I do not think paragraph 9 is a clear, unambiguous and unequivocal concession from which the applicants can derive a benefit, if regard is had to the parenthetical words in the said paragraph, namely, “albeit without lawful authority”. But, more important, in subparagraph 3.3 of the same heads of argument, counsel submits that one of the issues to be determined by the Court, as aforesaid, is whether the applicants were in peaceful and undisturbed control of the property before their possession of it was disturbed by the respondents. Thus, if paragraph 9 is juxtaposed with subparagraph 3.3 and the two passages are read contextually, the inescapable result is that as far as the respondent’s are concerned, the Court must determine the issue of whether the applicants were in peaceful and undisturbed possession of the property when the respondents took possession of it. The upshot is that the so-called concession on the issue that may be gleaned from paragraph 9, therefore, falls away. In sum, in my judgment, if paragraph 9 is read with subparagraph 3.3 – and it must be read with it – there is no concession on the question of the critical issue of whether the applicants were in “peaceful and undisturbed” possession of the property at the time the respondents took possession thereof.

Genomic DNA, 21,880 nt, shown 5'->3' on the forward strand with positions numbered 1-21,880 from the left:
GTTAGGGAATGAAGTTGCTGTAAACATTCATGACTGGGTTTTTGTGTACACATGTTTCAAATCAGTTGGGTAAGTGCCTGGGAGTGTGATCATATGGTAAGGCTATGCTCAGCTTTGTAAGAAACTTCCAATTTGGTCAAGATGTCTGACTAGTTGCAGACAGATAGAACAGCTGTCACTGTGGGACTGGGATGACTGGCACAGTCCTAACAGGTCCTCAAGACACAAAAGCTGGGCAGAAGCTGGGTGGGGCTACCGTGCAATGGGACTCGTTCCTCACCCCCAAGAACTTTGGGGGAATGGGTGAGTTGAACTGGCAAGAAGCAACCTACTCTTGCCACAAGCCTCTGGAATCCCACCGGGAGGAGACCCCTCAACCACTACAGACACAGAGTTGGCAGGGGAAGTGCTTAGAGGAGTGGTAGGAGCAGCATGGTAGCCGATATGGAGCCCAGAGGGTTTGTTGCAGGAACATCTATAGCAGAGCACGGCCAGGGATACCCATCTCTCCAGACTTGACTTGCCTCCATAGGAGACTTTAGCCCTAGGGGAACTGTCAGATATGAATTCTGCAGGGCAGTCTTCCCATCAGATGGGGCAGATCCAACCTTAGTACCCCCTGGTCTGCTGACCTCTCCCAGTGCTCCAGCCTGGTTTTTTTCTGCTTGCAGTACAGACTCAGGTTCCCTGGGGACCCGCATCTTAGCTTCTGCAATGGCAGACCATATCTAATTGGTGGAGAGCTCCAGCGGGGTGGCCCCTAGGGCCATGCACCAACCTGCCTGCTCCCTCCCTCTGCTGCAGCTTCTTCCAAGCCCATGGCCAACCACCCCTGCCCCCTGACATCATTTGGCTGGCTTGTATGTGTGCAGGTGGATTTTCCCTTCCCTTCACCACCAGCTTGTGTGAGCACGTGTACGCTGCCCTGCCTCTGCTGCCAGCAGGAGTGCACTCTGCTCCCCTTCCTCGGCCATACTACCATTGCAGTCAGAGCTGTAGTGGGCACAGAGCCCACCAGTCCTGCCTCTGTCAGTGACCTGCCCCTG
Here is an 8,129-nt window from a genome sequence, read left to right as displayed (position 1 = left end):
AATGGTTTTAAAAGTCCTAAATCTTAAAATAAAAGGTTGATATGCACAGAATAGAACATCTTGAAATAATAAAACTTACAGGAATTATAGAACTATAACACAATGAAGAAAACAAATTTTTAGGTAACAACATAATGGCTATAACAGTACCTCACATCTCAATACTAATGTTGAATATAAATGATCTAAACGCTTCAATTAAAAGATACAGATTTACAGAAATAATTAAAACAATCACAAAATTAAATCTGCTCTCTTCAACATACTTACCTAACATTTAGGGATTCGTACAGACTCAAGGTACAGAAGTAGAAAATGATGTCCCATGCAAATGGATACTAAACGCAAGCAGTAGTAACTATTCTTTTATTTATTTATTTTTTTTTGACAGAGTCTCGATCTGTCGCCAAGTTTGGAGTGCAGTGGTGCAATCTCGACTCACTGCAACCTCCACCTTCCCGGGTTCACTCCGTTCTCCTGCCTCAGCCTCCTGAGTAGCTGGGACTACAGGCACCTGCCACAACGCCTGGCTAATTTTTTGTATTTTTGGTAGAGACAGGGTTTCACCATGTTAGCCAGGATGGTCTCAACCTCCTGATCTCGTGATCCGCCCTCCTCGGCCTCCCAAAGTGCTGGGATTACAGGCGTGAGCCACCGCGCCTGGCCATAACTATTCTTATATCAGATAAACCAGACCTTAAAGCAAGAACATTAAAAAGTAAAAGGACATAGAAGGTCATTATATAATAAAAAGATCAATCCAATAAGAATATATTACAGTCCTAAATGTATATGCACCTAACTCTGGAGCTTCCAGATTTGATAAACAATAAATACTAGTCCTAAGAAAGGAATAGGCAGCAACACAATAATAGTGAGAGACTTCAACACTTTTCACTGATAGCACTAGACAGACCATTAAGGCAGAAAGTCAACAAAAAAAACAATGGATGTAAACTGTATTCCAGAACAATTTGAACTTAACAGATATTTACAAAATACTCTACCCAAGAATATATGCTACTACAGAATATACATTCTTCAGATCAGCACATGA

For all the above, I have come to the inexorable conclusion that the applicants are not entitled to the relief sought.
In the result, the application for a spoliation order is dismissed with costs. I also make the following further orders as to costs:
The respondents must pay costs for the applicants’ filing of the r. 30 application.
The respondents must pay wasted costs for the 13 November 2006 postponement.
There shall be no order as to costs for the 20 November 2006 postponement.
There shall be no order as to costs in respect of the application to strike out.
ON BEHALF OF THE APPLICANTS:
Adv. D. Obbes Instructed by:
ON BEHALF OF THE RESPONDENT:
Adv. A.W. Corbett Instructed by:
Dr. Weder, Kauta
& Hoveka Inc.